Updated: May 27, 2020 06:42 PM
Created: May 27, 2020 03:47 PM
The daily COVID-19 briefing on Wednesday by Gov. Tim Walz and Minnesota Department of Health officials focused mostly on the death of George Floyd while in Minneapolis Police custody on Monday.
The governor had a strong reaction to the incident that was captured on cell phone video.
"Like so many Minnesotans and so many people across the country and across the world. I was shocked and horrified by the video of George Floyd's death," the governor said. "It's very clear to anyone that what happened to George Floyd is wrong. The lack of humanity in the video as I said made me physically ill and even more difficult to understand."
Lt. Gov. Peggy Flanagan, a Native American, also had a strong reaction.
"I'm also outraged that Minnesotans, especially black Minnesotans and black Americans are experiencing the collective trauma of a black man dying at the hands of law enforcement once again," she said on a video feed into the governor's news conference. "George Floyd should be alive today."
Attorney General Keith Ellison and Department of Public Safety Commissioner John Harrington were more measured in their comments and promised swift and fair justice.
"The investigation has started, both state and federal," Ellison said. "If you have information we need you to come forward and share it. It is very important the ivnestigation is thorough, it is fair and it is just."
As commissioner of the Department of Public Safety, Harrington oversees the Bureau of Criminal Apprehension which is conducting the state investigation.
"The process that we're undertaking, it will be factual, it will be objective, it will be lawful and that we will produce an honest report to the prosecuting attorney so they can make a good decision about criminal charging," Harrington said.
He added the BCA investigation should take a "matter of weeks," rather than months.
US reaches new milestone
During Wednesday’s briefing, Gov. Tim Walz addressed the fact that the United States reached a milestone in virus deaths.
Wednesday afternoon, the U.S. death toll from COVID-19 surpassed 100,000, according to a tally by Johns Hopkins University.
"In the U.S. we could be looking at a long pandemic summer with a slow burn of cases and deaths," Josh Michaud, associate director of global health policy with the Kaiser Family Foundation in Washington, told the Associated Press. "There’s also reason to be concerned about a new wave of infections in the fall. So, we’re definitely not out of the woods yet."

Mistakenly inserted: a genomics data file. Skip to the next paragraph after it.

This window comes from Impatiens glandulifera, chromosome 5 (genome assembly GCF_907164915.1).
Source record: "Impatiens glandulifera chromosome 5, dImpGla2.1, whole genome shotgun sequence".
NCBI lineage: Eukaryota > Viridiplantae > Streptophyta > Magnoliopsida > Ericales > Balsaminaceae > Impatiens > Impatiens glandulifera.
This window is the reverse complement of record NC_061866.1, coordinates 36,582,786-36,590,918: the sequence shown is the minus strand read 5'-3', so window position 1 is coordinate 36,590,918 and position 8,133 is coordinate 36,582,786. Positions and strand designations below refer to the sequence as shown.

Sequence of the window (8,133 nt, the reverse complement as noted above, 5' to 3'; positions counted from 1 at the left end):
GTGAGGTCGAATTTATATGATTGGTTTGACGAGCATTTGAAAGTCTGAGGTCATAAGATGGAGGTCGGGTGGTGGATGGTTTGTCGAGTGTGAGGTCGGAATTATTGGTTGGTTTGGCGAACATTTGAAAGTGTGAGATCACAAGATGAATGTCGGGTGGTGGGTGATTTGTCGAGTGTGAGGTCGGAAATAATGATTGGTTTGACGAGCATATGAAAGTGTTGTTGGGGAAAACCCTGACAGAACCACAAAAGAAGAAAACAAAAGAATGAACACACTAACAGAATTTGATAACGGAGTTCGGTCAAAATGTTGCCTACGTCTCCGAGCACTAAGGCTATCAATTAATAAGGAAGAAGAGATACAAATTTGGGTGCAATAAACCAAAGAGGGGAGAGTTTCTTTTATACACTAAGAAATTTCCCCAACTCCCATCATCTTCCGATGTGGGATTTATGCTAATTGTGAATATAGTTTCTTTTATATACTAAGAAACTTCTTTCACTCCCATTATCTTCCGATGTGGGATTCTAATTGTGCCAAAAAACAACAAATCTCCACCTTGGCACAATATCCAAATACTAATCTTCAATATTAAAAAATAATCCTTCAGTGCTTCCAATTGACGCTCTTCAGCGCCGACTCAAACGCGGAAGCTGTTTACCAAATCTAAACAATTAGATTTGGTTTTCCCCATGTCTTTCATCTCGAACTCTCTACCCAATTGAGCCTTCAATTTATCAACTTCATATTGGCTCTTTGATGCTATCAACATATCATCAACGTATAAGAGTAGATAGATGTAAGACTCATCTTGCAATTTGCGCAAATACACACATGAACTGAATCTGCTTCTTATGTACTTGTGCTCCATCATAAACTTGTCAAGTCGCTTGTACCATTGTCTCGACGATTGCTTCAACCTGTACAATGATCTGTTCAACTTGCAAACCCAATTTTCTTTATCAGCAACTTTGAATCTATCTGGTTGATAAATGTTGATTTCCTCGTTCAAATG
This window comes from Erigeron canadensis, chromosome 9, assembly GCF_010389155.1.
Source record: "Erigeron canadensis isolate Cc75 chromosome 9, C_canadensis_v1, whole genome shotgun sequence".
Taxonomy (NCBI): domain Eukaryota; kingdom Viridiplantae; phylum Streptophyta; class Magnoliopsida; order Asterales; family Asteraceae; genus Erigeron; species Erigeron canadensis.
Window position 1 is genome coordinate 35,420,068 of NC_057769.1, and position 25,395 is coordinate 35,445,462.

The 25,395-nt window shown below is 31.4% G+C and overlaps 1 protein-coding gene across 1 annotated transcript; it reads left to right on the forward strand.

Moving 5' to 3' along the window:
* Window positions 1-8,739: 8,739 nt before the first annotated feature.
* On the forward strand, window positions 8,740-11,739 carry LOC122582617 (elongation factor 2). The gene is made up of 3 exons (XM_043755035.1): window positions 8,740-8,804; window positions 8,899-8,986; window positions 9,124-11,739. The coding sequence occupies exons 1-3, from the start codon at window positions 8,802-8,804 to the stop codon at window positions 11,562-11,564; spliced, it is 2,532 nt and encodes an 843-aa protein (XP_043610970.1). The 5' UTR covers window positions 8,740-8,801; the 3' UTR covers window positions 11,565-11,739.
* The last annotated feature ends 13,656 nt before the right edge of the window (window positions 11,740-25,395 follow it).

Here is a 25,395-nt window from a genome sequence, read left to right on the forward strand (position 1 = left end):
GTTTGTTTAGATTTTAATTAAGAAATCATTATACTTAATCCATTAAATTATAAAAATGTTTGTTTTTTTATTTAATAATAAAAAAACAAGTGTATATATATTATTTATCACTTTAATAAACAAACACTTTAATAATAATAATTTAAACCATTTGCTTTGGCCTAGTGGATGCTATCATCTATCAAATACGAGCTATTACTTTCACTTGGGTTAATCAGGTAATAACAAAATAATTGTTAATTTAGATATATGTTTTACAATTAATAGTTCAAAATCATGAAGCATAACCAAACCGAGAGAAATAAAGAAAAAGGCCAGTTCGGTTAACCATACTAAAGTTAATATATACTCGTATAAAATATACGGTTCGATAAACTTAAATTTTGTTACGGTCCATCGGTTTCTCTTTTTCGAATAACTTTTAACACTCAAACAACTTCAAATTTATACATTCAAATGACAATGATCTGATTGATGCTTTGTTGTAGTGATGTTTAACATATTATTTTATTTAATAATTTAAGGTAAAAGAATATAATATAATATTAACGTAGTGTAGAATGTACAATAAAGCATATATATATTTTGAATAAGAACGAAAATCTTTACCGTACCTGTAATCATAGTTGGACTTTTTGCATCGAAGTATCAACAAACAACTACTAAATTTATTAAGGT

Meanwhile, half of Americans may be willing to get vaccinated if scientists are successful in developing a vaccine, according to a new poll released Wednesday from The Associated Press-NORC Center for Public Affairs Research.
In terms of virus deaths in Minnesota, Walz said the pace of deaths in the state "is stable," which helps provide state health officials with opportunity to better understand the spread of COVID-19 in MInnesota’s communities.
Situation in Minnesota
Minnesota has reported 510 newly confirmed coronavirus cases and 33 new deaths.
The new statistics from the Minnesota Department of Health (MDH) on Wednesday raised the state’s confirmed COVID-19 death toll to 932 and its confirmed case count to 22,464.
The department also reported one new probable but unconfirmed COVID-19 death to raise the state’s total 10.
The department said 598 people were hospitalized as of Wednesday, up 28 from Tuesday with 260 in intensive care, a new one-day high.
Eighty percent of the state’s 1,257 ICU beds were in use, with a surge capacity of over 1,000 more.
MDH Commissioner Jan Malcolm expressed concern over this rate of growth in need for ICU beds, stating officials have planned for it and hospitals do have surge capacity, but that it's important to note some hospitals have already have gone into surge area. Malcolm said health officials are closely watching hospitalizations.
Malcolm said there is a moderate rate of growth toward reaching a state peak in June or July.
Testing in Minnesota
State leaders said more than 10,000 people were tested for COVID-19 during the holiday weekend.
When asked whether health officials had received any information on resulting asymptomatic cases, Malcolm said they haven’t yet gotten a breakdown of test results but that officials are hoping the results will have helpful data. She added there is helpful data coming from state health care systems that are testing a variety of patients, including those coming in for different procedures.
In terms of testing efforts at long-term care facilities, Malcolm said health officials have completed a significant amount of testing thus far and that the goal remains to test those at all long-term care facilities in the state.
Walz reported he has newly reviewed guidelines for the upcoming second phase of the "Stay Safe MN" plan, set to go into effect June 1.
Walz said he has had extensive conversations with business owners and community members as the dial moves and said he and other state leaders are continuing to look at next steps.
The Associated Press contributed to this report.
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